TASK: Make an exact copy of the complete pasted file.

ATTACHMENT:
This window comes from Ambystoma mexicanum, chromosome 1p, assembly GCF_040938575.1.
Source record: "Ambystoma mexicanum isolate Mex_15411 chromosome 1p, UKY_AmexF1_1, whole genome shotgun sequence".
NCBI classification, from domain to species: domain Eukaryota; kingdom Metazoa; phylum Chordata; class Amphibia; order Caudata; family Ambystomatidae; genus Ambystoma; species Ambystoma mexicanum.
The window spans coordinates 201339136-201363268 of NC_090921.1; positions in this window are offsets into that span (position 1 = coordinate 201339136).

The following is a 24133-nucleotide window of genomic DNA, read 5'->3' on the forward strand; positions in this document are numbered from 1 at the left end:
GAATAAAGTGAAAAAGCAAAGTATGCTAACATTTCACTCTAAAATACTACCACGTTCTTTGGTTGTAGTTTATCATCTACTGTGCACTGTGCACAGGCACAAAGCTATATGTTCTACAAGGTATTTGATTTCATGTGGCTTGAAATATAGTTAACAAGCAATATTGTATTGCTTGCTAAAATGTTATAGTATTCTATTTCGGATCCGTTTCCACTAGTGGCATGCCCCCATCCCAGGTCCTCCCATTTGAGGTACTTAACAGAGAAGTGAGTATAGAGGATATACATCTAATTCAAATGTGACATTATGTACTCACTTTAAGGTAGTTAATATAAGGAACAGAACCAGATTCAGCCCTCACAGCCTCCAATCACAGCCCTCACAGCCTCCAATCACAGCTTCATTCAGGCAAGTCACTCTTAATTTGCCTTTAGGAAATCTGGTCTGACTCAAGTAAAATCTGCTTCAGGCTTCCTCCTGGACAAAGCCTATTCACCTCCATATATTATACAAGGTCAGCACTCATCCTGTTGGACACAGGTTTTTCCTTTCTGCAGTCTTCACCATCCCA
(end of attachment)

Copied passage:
This window comes from Ambystoma mexicanum, chromosome 1p, assembly GCF_040938575.1.
Source record: "Ambystoma mexicanum isolate Mex_15411 chromosome 1p, UKY_AmexF1_1, whole genome shotgun sequence".
NCBI classification, from domain to species: domain Eukaryota; kingdom Metazoa; phylum Chordata; class Amphibia; order Caudata; family Ambystomatidae; genus Ambystoma; species Ambystoma mexicanum.
The window spans coordinates 201339136-201363268 of NC_090921.1; positions in this window are offsets into that span (position 1 = coordinate 201339136).

The following is a 24133-nucleotide window of genomic DNA, read 5'->3' on the forward strand; positions in this document are numbered from 1 at the left end:
GAATAAAGTGAAAAAGCAAAGTATGCTAACATTTCACTCTAAAATACTACCACGTTCTTTGGTTGTAGTTTATCATCTACTGTGCACTGTGCACAGGCACAAAGCTATATGTTCTACAAGGTATTTGATTTCATGTGGCTTGAAATATAGTTAACAAGCAATATTGTATTGCTTGCTAAAATGTTATAGTATTCTATTTCGGATCCGTTTCCACTAGTGGCATGCCCCCATCCCAGGTCCTCCCATTTGAGGTACTTAACAGAGAAGTGAGTATAGAGGATATACATCTAATTCAAATGTGACATTATGTACTCACTTTAAGGTAGTTAATATAAGGAACAGAACCAGATTCAGCCCTCACAGCCTCCAATCACAGCCCTCACAGCCTCCAATCACAGCTTCATTCAGGCAAGTCACTCTTAATTTGCCTTTAGGAAATCTGGTCTGACTCAAGTAAAATCTGCTTCAGGCTTCCTCCTGGACAAAGCCTATTCACCTCCATATATTATACAAGGTCAGCACTCATCCTGTTGGACACAGGTTTTTCCTTTCTGCAGTCTTCACCATCCCA